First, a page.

This Atlantis Toronto wedding picture is depicting the bride, her two year old niece and the bride's sister in law. It is an emotional family portrait that exudes love.
During the bride's preparation for her wedding, I found a clean backdrop and asked the three ladies to stand and do their thing. A few seconds later, the completely forgot about me and gave me this beautiful moment I immortalized. On the left, the bride's sister-in-law is looking at her daughter and laughing. The baby girl, in turn, is looking at the bride, who, is about to give the baby a kiss on the forehead.
I love the way the niece looks at the bride with her big innocent eyes, held in her mothers' arms. This is a simple image, unique in its content yet very powerful through the emotions evoked.
According to the composition rule of odds, a photograph showcasing an odd number of subjects is appealing. Also, the subjects heads form a triangle, which is another pleasant element in a wedding photograph. To create a bit of tension in the picture I chose to place the subjects on the left hand side so that the negative space created on the right balances them visually.
For the processing, I used black and white. Sometimes colors distract viewer's attention from the photograph's message and subtracting the colour adds to the value of the image. This is the case where less is more. Also, to give this family photograph a timeless feel I added a discrete film grain in post production. According to the best wedding photographer in the world, Yervant, adding film grain makes the photographs more emotional at a subliminal level. I learned this during a workshop with the master of wedding photography a few years ago.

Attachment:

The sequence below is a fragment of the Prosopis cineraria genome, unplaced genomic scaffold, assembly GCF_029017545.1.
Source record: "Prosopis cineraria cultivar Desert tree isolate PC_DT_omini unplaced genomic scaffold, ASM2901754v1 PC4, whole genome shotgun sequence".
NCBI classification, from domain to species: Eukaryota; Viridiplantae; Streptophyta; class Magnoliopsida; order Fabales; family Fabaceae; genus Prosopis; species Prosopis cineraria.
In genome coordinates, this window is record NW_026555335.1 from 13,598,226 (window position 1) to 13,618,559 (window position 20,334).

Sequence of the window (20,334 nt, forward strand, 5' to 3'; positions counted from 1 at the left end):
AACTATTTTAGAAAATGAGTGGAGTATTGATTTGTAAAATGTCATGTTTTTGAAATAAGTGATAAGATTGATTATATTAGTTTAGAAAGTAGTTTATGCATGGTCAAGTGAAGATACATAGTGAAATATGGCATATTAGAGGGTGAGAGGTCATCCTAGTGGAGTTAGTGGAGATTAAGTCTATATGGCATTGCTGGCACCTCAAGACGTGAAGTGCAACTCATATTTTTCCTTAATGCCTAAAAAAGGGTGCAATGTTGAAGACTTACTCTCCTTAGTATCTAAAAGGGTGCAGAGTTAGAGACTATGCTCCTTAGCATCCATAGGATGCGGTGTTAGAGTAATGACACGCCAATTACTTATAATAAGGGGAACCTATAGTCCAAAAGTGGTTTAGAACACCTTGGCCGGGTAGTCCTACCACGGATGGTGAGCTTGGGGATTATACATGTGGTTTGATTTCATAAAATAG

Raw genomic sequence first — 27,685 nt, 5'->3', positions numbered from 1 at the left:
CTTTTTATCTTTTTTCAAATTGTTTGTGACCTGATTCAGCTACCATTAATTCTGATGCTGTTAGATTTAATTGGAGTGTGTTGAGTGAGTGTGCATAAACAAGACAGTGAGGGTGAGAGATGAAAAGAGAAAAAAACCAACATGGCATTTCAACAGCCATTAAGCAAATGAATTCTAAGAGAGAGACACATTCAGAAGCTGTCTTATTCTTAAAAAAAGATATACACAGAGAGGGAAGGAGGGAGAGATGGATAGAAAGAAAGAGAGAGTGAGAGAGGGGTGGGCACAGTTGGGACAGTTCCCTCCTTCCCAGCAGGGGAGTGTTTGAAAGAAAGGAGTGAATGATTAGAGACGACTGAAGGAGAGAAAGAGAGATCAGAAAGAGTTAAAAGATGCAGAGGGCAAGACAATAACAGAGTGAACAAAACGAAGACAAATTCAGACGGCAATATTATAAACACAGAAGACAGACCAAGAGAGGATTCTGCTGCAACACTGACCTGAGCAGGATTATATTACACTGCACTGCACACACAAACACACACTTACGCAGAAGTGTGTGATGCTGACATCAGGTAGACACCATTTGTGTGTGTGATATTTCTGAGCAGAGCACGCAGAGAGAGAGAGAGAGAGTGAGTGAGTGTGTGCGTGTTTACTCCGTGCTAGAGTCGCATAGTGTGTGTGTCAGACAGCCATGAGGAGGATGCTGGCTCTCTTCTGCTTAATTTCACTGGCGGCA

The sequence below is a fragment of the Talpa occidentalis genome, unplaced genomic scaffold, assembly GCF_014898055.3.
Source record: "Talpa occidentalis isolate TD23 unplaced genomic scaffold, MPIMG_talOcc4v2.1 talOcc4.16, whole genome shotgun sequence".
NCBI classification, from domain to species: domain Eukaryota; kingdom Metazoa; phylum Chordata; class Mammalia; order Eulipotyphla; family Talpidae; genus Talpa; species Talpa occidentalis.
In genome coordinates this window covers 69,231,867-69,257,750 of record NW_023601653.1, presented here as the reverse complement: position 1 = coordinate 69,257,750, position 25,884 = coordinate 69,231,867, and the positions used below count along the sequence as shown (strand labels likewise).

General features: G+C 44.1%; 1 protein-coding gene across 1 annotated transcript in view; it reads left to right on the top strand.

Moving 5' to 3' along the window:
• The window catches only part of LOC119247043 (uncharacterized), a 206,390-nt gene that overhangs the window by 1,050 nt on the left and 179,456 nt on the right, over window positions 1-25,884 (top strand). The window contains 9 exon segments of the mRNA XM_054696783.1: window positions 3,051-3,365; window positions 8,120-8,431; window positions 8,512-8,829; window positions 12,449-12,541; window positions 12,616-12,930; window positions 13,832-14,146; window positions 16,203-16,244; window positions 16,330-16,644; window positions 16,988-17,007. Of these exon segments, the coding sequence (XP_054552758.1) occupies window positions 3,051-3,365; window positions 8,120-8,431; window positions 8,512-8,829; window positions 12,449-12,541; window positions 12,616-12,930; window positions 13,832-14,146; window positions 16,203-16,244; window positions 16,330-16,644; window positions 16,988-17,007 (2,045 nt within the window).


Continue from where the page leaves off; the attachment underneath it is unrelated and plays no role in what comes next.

This image is purely photo journalistic in essence. In fact, even the best Toronto wedding photographer could not pose a two-year-old child who didn't, at the time, speak English. The subjects were having an intimate moment and I just placed myself in a position where I could immortalize it sublimely.
While this image is not going to win any photography awards anytime soon, it is a very emotional image and very close to my heart. The bride and groom are good friends of mine. In fact after the wedding, the newlyweds invited us to have dinner at their place and we all shared stories from the wedding day.
One of the challenges in capturing this image was to set the proper exposure. By default, a bride backdrop tricks the camera meter into under exposing the image. As such, I had to manually override the reading by two stops in this photograph. I have always maintained that a good Toronto wedding photographer should know his or her equipment in this situation supports my statement. A newbie, would spend a lot of time getting the exposure right and with unfortunately miss the moment.
Part of my improvement process is to self critique my work. I wish I cropped the image slightly different, but at the time I focused on the moment. I captured this shot with an 85 mm 1.2 lens. Because I used a prime lens, the only way I could was to move around the room. Unfortunately, I was slightly too close to the subjects when this moment happened, so I shot this frame a tad too tight. However, that is debatable because one of the photography rules is to fill the frame and then take a step forward towards the subject. That, in effect, means the image is shot even tighter.
Location: 955 Lake Shore Blvd W, Toronto, ON M6K 3B9.